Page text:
Israeli relations with the UN, which are often rocky, have reached a low point in recent days as UN Secretary-General Ban ki-moon strongly condemned shelling that caused the deaths of fifteen Palestinians among thousands sheltering at a UN school in north, Jebalya, Gaza. "It is outrageous it is unjustifiable and it demand accountability and justice,’’ Ban said.

Latest stories from i100
Have you tried new the Independent Digital Edition apps?

Day In a Page

Blundering Tony Blair quits as Middle East peace envoy – only Israel will miss him

Blundering Blair quits as Middle East peace envoy – only Israel will miss him

For Arabs – and for Britons who lost their loved ones in his shambolic war in Iraq – his appointment was an insult, says Robert Fisk
Fifa corruption arrests: All hail the Feds for riding to football's rescue

Fifa corruption arrests

All hail the Feds for riding to football's rescue, says Ian Herbert
Isis in Syria: The Kurdish enclave still resisting the tyranny of President Assad and militant fighters

The Kurdish enclave still resisting the tyranny of Assad and Isis

In Syrian Kurdish cantons along the Turkish border, the progressive aims of the 2011 uprising are being enacted despite the war. Patrick Cockburn returns to Amuda
How I survived Cambodia's Killing Fields: Acclaimed surgeon SreyRam Kuy celebrates her mother's determination to escape the US

How I survived Cambodia's Killing Fields

Acclaimed surgeon SreyRam Kuy celebrates her mother's determination to escape to the US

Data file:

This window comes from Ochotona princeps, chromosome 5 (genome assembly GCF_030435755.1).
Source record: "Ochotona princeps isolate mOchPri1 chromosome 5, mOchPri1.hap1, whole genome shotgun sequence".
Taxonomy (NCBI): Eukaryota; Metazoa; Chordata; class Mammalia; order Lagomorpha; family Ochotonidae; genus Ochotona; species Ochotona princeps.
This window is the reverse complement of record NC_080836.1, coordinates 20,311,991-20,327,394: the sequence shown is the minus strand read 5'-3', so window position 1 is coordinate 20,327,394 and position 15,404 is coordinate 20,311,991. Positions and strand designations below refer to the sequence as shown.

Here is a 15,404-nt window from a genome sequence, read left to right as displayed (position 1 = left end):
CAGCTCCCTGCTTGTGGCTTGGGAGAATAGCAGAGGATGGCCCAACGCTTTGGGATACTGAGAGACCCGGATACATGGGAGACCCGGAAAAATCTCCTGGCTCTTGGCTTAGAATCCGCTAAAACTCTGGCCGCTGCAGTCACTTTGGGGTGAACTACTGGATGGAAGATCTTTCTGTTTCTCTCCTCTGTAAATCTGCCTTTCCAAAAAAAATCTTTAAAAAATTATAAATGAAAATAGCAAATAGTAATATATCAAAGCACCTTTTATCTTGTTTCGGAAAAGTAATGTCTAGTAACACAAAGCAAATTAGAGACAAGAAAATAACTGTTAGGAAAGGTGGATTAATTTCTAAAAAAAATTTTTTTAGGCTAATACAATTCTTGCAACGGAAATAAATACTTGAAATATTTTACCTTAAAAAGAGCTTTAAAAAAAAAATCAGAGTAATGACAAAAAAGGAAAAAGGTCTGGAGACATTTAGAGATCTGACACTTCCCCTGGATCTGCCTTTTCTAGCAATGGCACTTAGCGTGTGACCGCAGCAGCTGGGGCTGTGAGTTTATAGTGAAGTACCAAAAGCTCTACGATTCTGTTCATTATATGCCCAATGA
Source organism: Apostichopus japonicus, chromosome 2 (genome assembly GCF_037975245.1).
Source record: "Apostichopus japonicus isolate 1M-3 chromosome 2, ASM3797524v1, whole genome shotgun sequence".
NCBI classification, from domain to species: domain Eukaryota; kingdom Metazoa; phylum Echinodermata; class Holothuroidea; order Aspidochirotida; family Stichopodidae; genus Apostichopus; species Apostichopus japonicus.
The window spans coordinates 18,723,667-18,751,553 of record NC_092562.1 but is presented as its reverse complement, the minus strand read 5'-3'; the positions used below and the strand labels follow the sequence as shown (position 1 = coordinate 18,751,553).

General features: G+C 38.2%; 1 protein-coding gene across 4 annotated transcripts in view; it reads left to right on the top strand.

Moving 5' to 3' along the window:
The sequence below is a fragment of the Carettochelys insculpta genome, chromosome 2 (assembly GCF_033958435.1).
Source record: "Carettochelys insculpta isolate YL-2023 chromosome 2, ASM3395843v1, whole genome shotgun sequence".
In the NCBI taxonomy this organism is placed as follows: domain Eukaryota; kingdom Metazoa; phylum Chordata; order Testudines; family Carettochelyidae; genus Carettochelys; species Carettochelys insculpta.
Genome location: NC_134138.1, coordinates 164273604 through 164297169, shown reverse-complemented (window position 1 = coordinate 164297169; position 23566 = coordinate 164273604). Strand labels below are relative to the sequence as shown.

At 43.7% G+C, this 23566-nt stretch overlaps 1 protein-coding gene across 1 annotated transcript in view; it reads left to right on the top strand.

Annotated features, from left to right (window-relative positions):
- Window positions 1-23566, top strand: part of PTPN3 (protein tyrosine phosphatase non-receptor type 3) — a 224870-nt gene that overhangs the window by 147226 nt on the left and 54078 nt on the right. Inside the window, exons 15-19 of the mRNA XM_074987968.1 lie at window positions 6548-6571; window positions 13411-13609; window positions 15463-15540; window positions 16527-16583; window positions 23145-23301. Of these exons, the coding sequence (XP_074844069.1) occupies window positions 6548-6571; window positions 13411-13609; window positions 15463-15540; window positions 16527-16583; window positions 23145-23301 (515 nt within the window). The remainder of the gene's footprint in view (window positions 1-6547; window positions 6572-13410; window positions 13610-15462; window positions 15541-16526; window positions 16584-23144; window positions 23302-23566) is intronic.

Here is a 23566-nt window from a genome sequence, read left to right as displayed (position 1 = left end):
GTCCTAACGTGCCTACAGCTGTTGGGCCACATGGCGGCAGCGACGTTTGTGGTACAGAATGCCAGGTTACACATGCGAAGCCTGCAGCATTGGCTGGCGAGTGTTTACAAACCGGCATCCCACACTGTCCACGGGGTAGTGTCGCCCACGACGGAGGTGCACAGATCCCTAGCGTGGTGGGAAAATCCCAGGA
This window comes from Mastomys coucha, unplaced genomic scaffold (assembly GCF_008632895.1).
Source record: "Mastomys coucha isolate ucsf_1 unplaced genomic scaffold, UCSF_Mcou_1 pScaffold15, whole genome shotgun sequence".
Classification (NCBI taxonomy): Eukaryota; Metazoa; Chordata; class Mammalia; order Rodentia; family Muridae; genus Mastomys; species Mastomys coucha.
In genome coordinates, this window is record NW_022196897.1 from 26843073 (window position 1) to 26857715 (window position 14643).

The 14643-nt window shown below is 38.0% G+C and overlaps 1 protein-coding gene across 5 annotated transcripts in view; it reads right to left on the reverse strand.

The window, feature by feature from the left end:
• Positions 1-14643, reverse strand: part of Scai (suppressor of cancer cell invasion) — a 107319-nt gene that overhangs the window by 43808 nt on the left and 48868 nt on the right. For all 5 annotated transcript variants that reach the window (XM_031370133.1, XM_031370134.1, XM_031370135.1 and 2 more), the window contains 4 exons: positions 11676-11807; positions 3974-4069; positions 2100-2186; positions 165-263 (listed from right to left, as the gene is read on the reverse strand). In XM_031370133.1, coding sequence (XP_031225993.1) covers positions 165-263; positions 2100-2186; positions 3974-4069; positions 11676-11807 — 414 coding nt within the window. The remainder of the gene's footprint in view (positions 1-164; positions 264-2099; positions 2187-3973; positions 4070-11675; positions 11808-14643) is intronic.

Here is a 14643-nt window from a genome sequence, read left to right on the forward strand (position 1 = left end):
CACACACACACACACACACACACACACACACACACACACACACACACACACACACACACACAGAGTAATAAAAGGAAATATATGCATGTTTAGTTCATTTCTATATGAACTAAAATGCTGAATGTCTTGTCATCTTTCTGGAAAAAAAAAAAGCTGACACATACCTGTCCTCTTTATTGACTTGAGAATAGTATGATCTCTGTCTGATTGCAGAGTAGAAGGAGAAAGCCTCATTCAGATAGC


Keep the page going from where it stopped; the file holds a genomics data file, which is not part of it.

Stephen Mangan interview: From posh buffoon to pregnant dad, the actor has quite a range

How Stephen Mangan got his range

Posh buffoon, hapless writer, pregnant dad - Mangan is certainly a versatile actor
The ZX Spectrum has been crowd-funded back into play - with some 21st-century tweaks

The ZX Spectrum is back

The ZX Spectrum was the original - and for some players, still the best. David Crookes meets the fans who've kept the games' flames lit
Grace of Monaco film panned: even the screenwriter pours scorn on biopic starring Nicole Kidman

Even the screenwriter pours scorn on Grace of Monaco biopic

The critics had a field day after last year's premiere, but the savaging goes on
Menstrual Hygiene Day: The strange ideas people used to believe about periods

Menstrual Hygiene Day: The strange ideas people once had about periods

If one was missed, vomiting blood was seen as a viable alternative
The best work perks: From free travel cards to making dreams come true (really)

The quirks of work perks

From free travel cards to making dreams come true (really)
Is bridge the latest twee pastime to get hip?

Is bridge becoming hip?

The number of young players has trebled in the past year. Gillian Orr discovers if this old game has new tricks
Long author-lists on research papers are threatening the academic work system

The rise of 'hyperauthorship'

Now that academic papers are written by thousands (yes, thousands) of contributors, it's getting hard to tell workers from shirkers
The rise of Lego Clubs: How toys are helping children struggling with social interaction to build better relationships

The rise of Lego Clubs

How toys are helping children struggling with social interaction to build better relationships
5 best running glasses

On your marks: 5 best running glasses

Whether you’re pounding pavements, parks or hill passes, keep your eyes protected in all weathers
Joe Root: 'Ben Stokes gives everything – he’s rubbing off on us all'

'Ben Stokes gives everything – he’s rubbing off on us all'

Joe Root says the England dressing room is a happy place again – and Stokes is the catalyst
Raif Badawi: Wife pleads for fresh EU help as Saudi blogger's health worsens

Please save my husband

As the health of blogger Raif Badawi worsens in prison, his wife urges EU governments to put pressure on the Saudi Arabian royal family to allow her husband to join his family in Canada